JA: What are some ways people can cultivate resilience amidst this pandemic?
NS: By design, human beings are “pack animals,” programmed to be rewarded when we are social: We can get the same rush of positive feelings from being social as we do when we eat chocolate cake. Because of the necessity for physical distancing during the pandemic, we need to get creative in finding ways for continued socialization in our lives. It is important to reach out to others and stay connected, when we may have taken those interactions for granted before. Platforms like Zoom, Skype, and other video chats (e.g., FaceTime) should not be underestimated. Although these cannot replicate a hug from a friend, they do assist in maintaining our connections and support systems. In addition, there is a lot to be said for the importance of video calls: Body language is a large part of communication, and just talking over the phone does not always provide a good enough substitute.
Just as we have a “pack” mentality, we also tend to be creatures of habit. As such, resilience can be cultivated by considering the ways in which the COVID-19 pandemic has resulted in personal demonstrations of flexibility and adaptability in how we complete day-to-day activities. In my opinion, this is the truest testament of our personal strengths and abilities to survive emotionally, socially, and professionally during these uncertain times. It’s like the Marines say, “Improvise, Adapt, and Overcome.”
JA: Any advice for how we might use what you have learned to support a friend or loved one struggling with a difficult life situation?
NS: We are often our own worst critics and can be incredibly unforgiving of ourselves and our responses to different experiences. It is normal to feel anxious, frustrated, and exhausted when coping with a difficult life situation. In the peri-COVID-19 world, no one has all of the answers and we are all figuring things out as we go along. There is no treatment manual for coping with a pandemic. What I have learned through all of this, and what I try to emphasize to my friends and loved ones is the importance of giving themselves permission to just feel, whatever it is that they are feeling, without judgment. There is no “right” or “wrong” emotion and feelings do not last forever; it is what you do with the emotion that matters. I hope everyone takes the time to process what has been going on and then make a choice to respond to their experiences, while recognizing that even inaction (e.g., sitting on the couch binge-watching various docuseries) is sometimes a perfectly viable choice. I have also learned that even veterans who believe they are “experts” in social distancing are not islands; everyone needs support from time to time. I hope that through all of this we are able to drop our defenses, become more comfortable asking for help, and return to some of our most fundamental life skills—including good self-care.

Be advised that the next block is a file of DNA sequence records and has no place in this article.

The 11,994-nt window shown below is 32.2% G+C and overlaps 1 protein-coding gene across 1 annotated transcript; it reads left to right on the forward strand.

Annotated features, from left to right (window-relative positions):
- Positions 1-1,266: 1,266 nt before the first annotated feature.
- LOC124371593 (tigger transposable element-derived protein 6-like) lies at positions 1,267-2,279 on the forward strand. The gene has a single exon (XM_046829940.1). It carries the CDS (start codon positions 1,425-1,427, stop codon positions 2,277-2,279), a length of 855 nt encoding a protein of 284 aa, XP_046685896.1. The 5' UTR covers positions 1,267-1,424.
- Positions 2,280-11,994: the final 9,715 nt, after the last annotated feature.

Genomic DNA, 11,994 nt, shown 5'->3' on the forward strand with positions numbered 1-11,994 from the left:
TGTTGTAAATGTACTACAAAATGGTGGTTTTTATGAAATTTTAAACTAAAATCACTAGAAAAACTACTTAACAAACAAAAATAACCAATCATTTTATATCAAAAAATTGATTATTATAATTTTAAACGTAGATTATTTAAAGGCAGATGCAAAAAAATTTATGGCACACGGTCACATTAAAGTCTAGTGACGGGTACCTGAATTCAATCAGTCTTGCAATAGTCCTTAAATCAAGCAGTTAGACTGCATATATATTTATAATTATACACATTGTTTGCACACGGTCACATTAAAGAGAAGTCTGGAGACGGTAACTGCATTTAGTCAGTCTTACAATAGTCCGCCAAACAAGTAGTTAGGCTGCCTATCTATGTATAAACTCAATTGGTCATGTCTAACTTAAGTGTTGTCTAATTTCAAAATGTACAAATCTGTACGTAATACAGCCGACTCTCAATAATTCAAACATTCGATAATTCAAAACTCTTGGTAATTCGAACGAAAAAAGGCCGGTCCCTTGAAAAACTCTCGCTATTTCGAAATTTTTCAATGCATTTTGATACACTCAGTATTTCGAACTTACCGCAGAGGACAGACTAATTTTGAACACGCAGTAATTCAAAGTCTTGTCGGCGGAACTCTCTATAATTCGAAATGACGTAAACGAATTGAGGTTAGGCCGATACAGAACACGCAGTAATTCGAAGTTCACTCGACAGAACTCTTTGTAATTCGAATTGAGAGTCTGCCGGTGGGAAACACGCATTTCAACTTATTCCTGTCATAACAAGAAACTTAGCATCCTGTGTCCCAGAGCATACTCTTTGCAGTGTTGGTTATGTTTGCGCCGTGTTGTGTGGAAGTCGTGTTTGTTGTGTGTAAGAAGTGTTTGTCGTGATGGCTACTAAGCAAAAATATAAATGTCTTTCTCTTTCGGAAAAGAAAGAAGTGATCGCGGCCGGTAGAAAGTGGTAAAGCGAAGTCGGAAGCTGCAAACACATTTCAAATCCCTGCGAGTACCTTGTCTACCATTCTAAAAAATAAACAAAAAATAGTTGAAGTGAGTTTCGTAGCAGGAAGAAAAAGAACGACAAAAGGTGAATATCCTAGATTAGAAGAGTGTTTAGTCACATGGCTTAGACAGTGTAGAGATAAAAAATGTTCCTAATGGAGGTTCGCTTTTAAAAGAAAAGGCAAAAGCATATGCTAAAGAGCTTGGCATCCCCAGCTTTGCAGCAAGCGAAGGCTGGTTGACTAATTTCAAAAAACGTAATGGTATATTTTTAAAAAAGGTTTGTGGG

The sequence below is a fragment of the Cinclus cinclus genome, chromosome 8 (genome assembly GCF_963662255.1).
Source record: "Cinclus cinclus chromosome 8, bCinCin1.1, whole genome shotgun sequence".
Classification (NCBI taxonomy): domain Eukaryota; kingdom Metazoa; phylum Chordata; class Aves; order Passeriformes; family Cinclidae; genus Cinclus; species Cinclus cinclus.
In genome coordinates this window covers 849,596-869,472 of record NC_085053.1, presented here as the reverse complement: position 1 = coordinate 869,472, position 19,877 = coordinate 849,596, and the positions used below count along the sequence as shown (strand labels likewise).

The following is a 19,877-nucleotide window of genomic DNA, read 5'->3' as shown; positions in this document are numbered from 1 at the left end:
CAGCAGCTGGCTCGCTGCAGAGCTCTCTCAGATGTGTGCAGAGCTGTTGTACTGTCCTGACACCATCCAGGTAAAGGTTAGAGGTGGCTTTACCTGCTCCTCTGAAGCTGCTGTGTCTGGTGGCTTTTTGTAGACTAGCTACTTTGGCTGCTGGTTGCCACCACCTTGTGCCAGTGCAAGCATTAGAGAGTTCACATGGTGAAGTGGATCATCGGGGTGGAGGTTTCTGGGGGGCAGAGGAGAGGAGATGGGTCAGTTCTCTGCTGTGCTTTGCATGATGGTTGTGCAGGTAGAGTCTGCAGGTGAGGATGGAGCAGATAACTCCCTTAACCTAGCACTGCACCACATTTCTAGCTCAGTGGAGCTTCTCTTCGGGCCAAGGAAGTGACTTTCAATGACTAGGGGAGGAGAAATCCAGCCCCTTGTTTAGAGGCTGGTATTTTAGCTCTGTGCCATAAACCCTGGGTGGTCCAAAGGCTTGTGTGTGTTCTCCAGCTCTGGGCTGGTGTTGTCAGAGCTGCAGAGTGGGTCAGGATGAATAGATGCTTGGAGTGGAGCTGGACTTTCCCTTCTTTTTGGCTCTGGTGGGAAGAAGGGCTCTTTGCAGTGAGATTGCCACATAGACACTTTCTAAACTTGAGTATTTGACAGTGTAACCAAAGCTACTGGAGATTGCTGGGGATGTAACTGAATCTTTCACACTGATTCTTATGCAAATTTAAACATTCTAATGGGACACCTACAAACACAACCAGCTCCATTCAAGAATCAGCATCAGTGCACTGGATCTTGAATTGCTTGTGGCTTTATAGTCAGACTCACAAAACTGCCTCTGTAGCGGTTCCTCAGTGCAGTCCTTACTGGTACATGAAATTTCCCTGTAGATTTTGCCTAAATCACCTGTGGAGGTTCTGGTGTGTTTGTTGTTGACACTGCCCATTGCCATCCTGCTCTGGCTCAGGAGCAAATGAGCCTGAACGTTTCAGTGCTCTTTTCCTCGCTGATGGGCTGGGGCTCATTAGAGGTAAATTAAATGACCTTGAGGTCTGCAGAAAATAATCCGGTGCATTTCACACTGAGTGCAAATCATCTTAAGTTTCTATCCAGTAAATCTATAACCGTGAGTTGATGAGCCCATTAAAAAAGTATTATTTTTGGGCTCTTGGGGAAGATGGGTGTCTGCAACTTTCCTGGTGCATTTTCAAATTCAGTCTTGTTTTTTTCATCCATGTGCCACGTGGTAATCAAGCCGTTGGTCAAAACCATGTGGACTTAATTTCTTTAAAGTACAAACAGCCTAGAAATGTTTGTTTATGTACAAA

JA: What are you currently working on?
NS: Prior to COVID-19, our clinic already saw 60% of our veterans through telemental health across South Carolina and Georgia. As a result, a number of our projects are focused on ways that telemental healthcare can continue to improve access to treatment for Veterans with PTSD. Some of our current grant-funded projects include studying the utilization of and satisfaction with telemental health to the home for Veterans with PTSD (PI: Ursula Myers), examining ways that remote psychophysiological measurement can be done with telehealth (PI: Bethany Wangelin), and looking at the impact of COVID-19 on treatment for Veterans with Opioid Use Disorder (PI: Ursula Myers).
Sciarrino, N. A., Myers, U. S., & Wangelin, B. C. (2020). When chaos is the norm: How some veterans with PTSD are continuing to engage in trauma-focused treatments during the COVID-19 pandemic. Psychological Trauma: Theory, Research, Practice, and Policy. Advance online publication. https://doi.org/10.1037/tra0000718